Ice Dam Damage

By Robert Robillard on Home Repairs And Remodeling

Removing Ice damsIce Dam Damage Control

Ice dam damage is not only costly it can become a health problem if the leak continues and mold grows.

An ice dam is a ridge of ice that forms at the edge of a roof and prevents melting snow (water) from draining off the roof. The water that backs up behind the dam can leak into a home and cause damage to walls, ceilings, insulation, and other areas. Figure 1 shows a cross section of a home with an ice dam.  This article will address how to prevent ice dams.

How Ice Dams Form

Ice dams form when there is snow on the roof and freezing temperatures.

Ice dams usually occur after a heavy snowfall and several days of freezing temperatures. Warm air inside your home leaks into the attic and will warm the underside of the roof causing snow and ice on the roof to melt.

The most likely causes of ice dams are due to heat loss, air leakage and the general warming of the house structure due to conduction from the heated building.


How To Prevent Ice Dams

The melted water will drain along the roof, under the snow, until it reaches the cold overhang. The overhang tends to be at the same temperature [below 32 degrees] as the outdoors and the melted water will refreeze and form an ice dam and icicles. The ice dam can cause damage to the roof, which will result in water leaks to the inside.

The water back ups and finds cracks and openings in the roofing and then flows into the house. The result is water spots or dripping water on the ceiling under the roofing, resulting in ice dam damage inside the home.

How To Prevent Ice Dams

Immediate action:

1. Remove snow from the roof. This eliminates one of the ingredients necessary for the formation of an ice dam. A “roof rake” can be used to remove snow.

2. In an emergency situation where water is flowing into the house structure, making channels through the ice dam allows the water behind the dam to drain off the roof. Snow melt can also be used to facilitate these channels. DO NOT walk on any snow covered roofs!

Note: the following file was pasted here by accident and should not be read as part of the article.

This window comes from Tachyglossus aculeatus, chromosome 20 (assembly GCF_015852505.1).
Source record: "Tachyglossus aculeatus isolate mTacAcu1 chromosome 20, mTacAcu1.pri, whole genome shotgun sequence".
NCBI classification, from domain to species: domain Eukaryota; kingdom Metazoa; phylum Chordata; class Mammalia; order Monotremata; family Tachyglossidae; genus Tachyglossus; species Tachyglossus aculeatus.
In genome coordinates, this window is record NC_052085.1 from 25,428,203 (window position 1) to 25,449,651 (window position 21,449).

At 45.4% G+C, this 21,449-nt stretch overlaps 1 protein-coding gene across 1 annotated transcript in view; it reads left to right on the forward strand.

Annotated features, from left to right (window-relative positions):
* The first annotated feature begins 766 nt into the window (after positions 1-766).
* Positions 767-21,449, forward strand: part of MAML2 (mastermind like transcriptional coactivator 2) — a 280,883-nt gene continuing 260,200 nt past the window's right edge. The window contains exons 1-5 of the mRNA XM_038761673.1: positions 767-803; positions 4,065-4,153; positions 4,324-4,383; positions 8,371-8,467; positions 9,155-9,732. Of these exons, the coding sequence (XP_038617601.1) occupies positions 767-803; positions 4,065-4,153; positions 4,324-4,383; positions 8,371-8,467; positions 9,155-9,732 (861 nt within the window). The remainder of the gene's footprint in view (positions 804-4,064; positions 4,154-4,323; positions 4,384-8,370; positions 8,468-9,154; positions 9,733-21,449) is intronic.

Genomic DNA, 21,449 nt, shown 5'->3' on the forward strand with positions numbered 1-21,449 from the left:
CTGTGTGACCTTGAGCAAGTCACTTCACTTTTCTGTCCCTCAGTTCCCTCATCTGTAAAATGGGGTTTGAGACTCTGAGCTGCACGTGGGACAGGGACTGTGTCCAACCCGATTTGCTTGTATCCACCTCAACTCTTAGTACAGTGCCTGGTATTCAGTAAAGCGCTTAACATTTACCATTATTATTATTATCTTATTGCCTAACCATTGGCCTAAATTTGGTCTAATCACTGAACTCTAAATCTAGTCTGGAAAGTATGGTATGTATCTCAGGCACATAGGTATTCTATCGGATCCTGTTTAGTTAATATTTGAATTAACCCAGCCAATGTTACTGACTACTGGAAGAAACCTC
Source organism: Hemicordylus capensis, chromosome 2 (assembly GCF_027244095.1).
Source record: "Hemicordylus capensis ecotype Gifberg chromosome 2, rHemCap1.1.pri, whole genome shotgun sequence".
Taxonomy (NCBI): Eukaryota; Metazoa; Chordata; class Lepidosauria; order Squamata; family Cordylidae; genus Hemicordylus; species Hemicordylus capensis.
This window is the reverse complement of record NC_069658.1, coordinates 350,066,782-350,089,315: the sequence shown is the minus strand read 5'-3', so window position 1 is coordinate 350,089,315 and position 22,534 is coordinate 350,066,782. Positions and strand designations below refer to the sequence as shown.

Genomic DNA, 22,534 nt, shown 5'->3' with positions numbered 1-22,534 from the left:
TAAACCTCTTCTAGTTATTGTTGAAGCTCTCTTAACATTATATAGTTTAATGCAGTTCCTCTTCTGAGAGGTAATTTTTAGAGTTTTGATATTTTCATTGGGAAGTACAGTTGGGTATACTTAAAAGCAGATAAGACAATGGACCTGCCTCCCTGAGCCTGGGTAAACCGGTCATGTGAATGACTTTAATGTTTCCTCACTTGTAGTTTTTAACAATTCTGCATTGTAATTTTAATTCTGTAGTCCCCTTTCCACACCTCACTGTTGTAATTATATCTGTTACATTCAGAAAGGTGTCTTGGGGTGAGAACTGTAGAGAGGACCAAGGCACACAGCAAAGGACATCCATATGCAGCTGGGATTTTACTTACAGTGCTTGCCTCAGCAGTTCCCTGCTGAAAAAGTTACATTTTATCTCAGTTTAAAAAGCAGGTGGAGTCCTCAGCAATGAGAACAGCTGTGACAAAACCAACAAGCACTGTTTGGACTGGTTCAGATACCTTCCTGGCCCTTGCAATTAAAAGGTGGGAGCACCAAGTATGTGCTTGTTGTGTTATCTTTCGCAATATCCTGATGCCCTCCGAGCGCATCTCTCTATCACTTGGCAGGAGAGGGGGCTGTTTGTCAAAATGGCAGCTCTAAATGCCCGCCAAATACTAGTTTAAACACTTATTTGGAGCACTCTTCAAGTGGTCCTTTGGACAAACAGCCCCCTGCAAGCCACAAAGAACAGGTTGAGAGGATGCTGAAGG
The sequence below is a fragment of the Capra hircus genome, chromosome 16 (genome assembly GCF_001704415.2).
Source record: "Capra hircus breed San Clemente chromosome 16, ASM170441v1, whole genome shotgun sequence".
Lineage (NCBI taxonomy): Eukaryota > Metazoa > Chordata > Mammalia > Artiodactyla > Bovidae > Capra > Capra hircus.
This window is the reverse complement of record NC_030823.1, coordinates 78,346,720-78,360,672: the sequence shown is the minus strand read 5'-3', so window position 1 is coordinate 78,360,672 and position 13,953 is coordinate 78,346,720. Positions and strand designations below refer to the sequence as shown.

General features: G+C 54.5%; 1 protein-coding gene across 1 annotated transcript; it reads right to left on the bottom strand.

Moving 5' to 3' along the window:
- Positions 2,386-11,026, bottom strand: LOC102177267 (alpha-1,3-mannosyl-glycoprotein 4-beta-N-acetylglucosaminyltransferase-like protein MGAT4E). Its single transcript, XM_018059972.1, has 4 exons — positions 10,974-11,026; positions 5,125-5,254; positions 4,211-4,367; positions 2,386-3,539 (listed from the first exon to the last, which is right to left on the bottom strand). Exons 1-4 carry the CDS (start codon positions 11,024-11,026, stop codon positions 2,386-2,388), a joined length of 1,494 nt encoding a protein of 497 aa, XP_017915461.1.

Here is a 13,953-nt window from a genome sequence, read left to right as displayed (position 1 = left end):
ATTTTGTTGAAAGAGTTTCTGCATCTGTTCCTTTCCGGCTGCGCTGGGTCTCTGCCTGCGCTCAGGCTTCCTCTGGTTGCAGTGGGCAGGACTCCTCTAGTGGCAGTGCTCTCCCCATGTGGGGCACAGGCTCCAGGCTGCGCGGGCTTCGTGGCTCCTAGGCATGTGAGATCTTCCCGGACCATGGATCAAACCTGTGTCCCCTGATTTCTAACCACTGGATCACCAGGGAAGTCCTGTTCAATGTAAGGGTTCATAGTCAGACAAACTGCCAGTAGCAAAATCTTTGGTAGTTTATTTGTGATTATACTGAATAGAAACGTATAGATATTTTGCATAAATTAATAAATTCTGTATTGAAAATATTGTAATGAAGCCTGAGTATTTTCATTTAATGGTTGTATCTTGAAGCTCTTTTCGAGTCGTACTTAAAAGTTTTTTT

Read my article removing ice dams

Insurance Claims:

Many folks do not realize they can make a claim for water damage.  The question to ask; does it make sense to make the claim or just fix the issue?

To make a claim you need to contact your insurance provider and speak with the adjuster, be prepared to provide:

  1. Photos of the damaged area claimed.
  2. A written estimate, from a contractor, for the repairs needed.  Estimates should include a description of the work needed, and a breakdown of the costs by materials and labor.
  3. Materials should be those of the same like, kind and quality of those being repaired.
  4. If contents damage is being claimed, photos of the damaged property should be provided as well.  Provide them with the replacement costs for each item claimed.  A description should be provided and include; make/model, size, material and what the item is.
  5. If you find evidence of mold they will want you to contact them immediately and most likely will assign an adjuster to inspect the site to assist you in moving your claim forward. You will have to look at your homeowners insurance to see if it will cover mold.   Be careful, a mold claim can have a permanent effect on your ability to get insurance later.

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About the author

Robert Robillard

Carpenter / Remodeler / Editor

Rob Robillard is “The Concord Carpenter” Rob is a builder, general contractor, carpenter, woodworker, and editor of Concord Carpenter and ToolBoxBuzz As a General Contractor and carpenter, Rob owns and operates Concord Carpenter LLC. A full-service remodeling and construction company. Rob is a recognized leader in home building best practices and a source for how-to information for building professionals. On this website, Rob covers all aspects of home construction, building science, home improvement, woodworking, remodeling, and some of the best product and tool reviews. Rob is in charge of our Tool and Product Review series - Concord Carpenter Videos where we post all of our tool reviews and video tutorials. Rob approaches remodeling and building construction with a pragmatic and problem-solving approach. He enjoys using his knowledge and experience to help and educate building professionals as well as DIYers on best practices in the construction and remodeling industry. He's a strong advocate for "raising the bar" in the construction trades and promoting the trades to youth. #BeAMentor #Green2Great Craftsmanship, quality, and pride guide his journey on this channel The Concord Carpenter's motto: "Well done is better than well said!" : Read more about Rob

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